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SPACING-OUT ON THE MAINSTREAM-CULT OF 'CAPRICORN ONE'

Novelization artwork cover MOVIE RELEASED: 1977
Then beloved football hero OJ Simpson (whose lack of Bernie Casey or Fred Williamson jock-to-screen acting was made up for by a positive, friendly countenance) follows the lead of square-jawed man's man James Brolin's solid, intense persona along with Sam Waterston, playing that guy who always has a joke handy, turning in constant one-liners, which can be genuinely humorous — even as he's climbing to an inevitably dire situation...

Great Poster Artwork
This trio of eclectic and likeable astronauts, using last names only... Brubaker, Willis and Walker... separate across a vast desert, taking a sporadic survival story backseat within their own central storyline. Meanwhile, an affable and lightweight Elliott Gould is out of place under the ultra-serious direction of Peter Hyams. A few years earlier, he reigned as flaky smooth-talkers under improvisational auteur Robert Altman in classics like MASH, THE LONG GOODBYE and CALIFORNIA SPLIT. Thereafter, the 1980's weren't too kind to a lot of 1970's stars, and this is the tail-end of Gould's prime...

Walden & Gould
As snoopy, intrepid reporter Robert Caulfield, he gets first-star billing but is the first character forgotten when this multi-genre vehicle stops rolling. An important yet thankless role injecting sloppy Noir into the taut Science-Fiction realm embodied by what's based on a perpetual real life conspiracy surrounding the first men to walk on the Moon circa 1969...

The basic plot of CAPRICORN ONE, named after the rocket that, in front of the nation's eyes and, in particular, a breezy U.S. VP verses a perturbed David Huddleston, lets us in on what the real late-seventies Washington D.C. felt about space travel...

Meeting of a death-time
So the titular vessel really doesn't go anywhere since the astronauts, at the last minute before ignition — occurring at a steady-paced fifteen minutes or so into the picture — are given a locked-door speech by Hal Holbrook, turning in a sophisticated villain role, especially while providing a beautiful verbal combination of patriotic reverie under a bewitching spell of remorseful repose — yet most of his other scenes merely concern sitting in the "Houston Room" with a finger on the dump button, just in case the idealistic Brubaker (Brolin) decides to go off script, and thus, ruin the whole show... literally.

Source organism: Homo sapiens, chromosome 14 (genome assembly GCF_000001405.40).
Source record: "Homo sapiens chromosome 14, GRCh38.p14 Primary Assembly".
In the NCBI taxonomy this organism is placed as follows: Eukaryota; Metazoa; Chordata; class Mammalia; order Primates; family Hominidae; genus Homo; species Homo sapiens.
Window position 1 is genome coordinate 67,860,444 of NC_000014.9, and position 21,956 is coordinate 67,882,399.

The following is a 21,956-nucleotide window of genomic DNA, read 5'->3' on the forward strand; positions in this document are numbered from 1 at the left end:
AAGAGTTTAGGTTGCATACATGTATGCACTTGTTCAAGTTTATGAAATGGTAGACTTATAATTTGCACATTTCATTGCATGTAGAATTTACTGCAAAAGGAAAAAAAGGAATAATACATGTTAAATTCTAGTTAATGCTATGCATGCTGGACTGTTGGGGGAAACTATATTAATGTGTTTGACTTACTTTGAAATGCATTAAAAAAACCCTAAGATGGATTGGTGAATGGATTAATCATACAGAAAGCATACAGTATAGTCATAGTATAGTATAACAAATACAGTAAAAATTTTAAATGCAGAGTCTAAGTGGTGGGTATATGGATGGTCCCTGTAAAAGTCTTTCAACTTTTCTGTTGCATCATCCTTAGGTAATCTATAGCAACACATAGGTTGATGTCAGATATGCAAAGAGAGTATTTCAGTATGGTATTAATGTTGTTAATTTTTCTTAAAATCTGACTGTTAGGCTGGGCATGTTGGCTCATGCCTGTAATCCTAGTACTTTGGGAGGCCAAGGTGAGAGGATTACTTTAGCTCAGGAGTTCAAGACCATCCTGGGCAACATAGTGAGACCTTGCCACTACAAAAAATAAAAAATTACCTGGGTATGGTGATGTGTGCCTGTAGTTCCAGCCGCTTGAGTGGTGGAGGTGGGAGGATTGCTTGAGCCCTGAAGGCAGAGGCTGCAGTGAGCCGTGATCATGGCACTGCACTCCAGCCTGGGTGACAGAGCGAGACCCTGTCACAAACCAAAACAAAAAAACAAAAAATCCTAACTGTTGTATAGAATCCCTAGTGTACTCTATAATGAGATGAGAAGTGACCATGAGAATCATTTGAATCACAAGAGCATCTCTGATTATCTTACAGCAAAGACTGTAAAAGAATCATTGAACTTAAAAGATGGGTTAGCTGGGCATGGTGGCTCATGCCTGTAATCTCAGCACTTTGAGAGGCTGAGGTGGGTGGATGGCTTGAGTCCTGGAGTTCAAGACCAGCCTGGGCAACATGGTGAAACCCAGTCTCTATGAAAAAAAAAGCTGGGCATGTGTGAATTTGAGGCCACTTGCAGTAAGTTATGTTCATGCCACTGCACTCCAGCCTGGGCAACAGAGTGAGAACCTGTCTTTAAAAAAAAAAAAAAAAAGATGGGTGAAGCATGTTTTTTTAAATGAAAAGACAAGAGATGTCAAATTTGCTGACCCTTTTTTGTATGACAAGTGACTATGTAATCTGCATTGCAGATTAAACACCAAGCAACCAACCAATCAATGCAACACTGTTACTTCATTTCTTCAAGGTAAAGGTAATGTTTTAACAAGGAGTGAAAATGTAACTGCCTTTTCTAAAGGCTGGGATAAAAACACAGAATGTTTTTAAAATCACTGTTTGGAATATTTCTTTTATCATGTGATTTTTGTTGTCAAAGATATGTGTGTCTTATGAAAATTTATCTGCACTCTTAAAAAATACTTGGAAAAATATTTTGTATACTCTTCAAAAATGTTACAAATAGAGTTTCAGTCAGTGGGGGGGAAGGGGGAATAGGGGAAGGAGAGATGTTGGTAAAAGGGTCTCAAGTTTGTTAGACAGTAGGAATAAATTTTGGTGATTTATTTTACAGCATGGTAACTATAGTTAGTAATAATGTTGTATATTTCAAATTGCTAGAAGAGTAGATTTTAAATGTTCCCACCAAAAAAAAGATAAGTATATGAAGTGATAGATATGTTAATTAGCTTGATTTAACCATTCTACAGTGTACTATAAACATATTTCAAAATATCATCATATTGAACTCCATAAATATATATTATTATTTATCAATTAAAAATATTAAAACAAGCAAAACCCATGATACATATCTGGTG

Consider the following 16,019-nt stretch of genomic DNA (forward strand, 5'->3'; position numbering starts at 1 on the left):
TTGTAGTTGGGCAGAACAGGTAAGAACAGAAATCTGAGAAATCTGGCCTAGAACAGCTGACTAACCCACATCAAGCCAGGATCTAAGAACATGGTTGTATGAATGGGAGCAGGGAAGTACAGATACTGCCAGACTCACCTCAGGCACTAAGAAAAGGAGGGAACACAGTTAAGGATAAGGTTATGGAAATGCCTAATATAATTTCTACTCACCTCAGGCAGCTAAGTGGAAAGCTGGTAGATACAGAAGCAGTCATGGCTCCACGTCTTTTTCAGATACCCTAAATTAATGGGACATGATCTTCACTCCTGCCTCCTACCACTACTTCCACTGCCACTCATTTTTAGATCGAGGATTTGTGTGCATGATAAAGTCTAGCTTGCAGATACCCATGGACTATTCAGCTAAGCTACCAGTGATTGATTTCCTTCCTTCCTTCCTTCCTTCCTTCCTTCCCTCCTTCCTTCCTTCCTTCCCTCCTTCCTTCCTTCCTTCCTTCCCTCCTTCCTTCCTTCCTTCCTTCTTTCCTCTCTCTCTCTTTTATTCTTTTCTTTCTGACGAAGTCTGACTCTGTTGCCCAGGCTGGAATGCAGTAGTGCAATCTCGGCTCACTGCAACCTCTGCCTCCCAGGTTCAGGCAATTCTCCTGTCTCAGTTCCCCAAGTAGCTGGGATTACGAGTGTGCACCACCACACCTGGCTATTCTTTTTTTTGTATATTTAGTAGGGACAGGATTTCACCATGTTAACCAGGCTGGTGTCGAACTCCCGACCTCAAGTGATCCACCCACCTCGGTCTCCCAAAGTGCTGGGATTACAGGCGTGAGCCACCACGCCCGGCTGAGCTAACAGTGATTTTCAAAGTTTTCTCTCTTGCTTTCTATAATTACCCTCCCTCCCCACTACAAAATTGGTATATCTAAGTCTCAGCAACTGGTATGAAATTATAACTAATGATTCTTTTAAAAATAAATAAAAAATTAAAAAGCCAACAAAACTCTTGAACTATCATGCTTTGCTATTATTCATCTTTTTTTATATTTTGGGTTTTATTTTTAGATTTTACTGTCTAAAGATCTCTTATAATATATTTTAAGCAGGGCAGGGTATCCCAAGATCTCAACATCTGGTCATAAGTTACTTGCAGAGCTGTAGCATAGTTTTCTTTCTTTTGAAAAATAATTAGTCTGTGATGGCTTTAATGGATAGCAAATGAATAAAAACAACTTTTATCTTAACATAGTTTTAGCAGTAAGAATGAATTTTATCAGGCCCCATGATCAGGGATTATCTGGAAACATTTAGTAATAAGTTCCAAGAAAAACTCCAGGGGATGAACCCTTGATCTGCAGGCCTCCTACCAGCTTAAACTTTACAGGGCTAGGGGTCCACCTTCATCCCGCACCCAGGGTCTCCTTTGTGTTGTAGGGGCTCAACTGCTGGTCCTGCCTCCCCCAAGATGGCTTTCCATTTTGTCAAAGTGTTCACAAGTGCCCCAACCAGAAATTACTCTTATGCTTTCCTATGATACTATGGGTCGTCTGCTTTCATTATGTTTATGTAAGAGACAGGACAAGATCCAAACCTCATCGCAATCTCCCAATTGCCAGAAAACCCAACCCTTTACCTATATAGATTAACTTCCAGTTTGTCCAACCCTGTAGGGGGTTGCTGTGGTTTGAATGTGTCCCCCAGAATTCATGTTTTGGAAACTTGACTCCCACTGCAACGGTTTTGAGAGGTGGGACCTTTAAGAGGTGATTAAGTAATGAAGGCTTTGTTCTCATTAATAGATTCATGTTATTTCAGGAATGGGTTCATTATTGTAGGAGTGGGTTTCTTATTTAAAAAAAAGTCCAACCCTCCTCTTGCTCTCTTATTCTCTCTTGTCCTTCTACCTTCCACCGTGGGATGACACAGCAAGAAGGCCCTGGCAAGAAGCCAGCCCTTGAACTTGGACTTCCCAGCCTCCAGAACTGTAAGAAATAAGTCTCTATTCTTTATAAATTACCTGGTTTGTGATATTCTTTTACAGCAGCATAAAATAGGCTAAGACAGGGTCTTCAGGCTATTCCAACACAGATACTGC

James Brolin not buying it
The only real problem with the otherwise perfectly lightweight and entertaining CAPRICORN ONE is how quickly Gould catches on to (or that he catches on at all to) an extremely farfetched connection concerning Brubaker's wife, rushing the proverbial bridge (while literally driving over a real one) to have an ending point in sight...

OJ Simpson escapes... but not in a White Ford Bronco
Along the way, some of the best scenes involve character-actor Robert Walden, the smartest of the Houston techies, figuring something's off and not only making his buddy Caulfield (Gould) curious, but genuinely catapulting the plot into motion: ultimately involving an 11th hour "Guest Star" Telly Savalas in a dilapidated (underdog) desert biplane verses shiny and formidable gov't helicopters that, after all the brainy espionage, closes the door with simplistic and frolicking action: If ever there's discovered a more sublime example of Sick Day Afternoon Cinema, let us know, because this ONE is the CITIZEN KANE of time-filling fluff... A special kind of "I grew up loving this movie" project that should cross over into any generation given the straight-out, unapologetic entertainment value since both halves are like completely different movies telling one neat story.
Karen Black in a 70's classy hot rod with a troubled Elliott Gould towards the end of the movie
A fantastic theme by Jerry Goldsmith plays along while this terrific-looking font's shown
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